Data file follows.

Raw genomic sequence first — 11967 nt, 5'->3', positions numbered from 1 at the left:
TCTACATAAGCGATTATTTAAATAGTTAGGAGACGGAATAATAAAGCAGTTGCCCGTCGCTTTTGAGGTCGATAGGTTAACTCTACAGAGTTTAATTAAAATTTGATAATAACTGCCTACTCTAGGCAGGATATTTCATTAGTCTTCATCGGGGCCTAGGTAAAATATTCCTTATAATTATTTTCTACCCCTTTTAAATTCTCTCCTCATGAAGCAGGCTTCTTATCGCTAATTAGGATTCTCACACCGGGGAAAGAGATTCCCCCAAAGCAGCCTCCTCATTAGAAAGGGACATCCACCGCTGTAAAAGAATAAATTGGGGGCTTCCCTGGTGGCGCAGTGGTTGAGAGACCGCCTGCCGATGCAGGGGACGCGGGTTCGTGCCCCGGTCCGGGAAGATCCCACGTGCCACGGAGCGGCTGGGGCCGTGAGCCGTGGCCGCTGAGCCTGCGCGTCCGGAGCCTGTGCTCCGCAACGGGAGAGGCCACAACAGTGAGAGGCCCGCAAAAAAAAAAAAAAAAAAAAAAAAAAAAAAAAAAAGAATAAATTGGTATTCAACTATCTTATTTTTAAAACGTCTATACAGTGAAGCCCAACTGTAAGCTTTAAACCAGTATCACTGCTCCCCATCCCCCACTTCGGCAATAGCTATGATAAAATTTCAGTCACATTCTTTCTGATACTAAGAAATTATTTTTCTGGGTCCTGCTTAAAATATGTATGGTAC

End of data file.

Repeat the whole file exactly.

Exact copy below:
Raw genomic sequence first — 11967 nt, 5'->3', positions numbered from 1 at the left:
TCTACATAAGCGATTATTTAAATAGTTAGGAGACGGAATAATAAAGCAGTTGCCCGTCGCTTTTGAGGTCGATAGGTTAACTCTACAGAGTTTAATTAAAATTTGATAATAACTGCCTACTCTAGGCAGGATATTTCATTAGTCTTCATCGGGGCCTAGGTAAAATATTCCTTATAATTATTTTCTACCCCTTTTAAATTCTCTCCTCATGAAGCAGGCTTCTTATCGCTAATTAGGATTCTCACACCGGGGAAAGAGATTCCCCCAAAGCAGCCTCCTCATTAGAAAGGGACATCCACCGCTGTAAAAGAATAAATTGGGGGCTTCCCTGGTGGCGCAGTGGTTGAGAGACCGCCTGCCGATGCAGGGGACGCGGGTTCGTGCCCCGGTCCGGGAAGATCCCACGTGCCACGGAGCGGCTGGGGCCGTGAGCCGTGGCCGCTGAGCCTGCGCGTCCGGAGCCTGTGCTCCGCAACGGGAGAGGCCACAACAGTGAGAGGCCCGCAAAAAAAAAAAAAAAAAAAAAAAAAAAAAAAAAAAGAATAAATTGGTATTCAACTATCTTATTTTTAAAACGTCTATACAGTGAAGCCCAACTGTAAGCTTTAAACCAGTATCACTGCTCCCCATCCCCCACTTCGGCAATAGCTATGATAAAATTTCAGTCACATTCTTTCTGATACTAAGAAATTATTTTTCTGGGTCCTGCTTAAAATATGTATGGTAC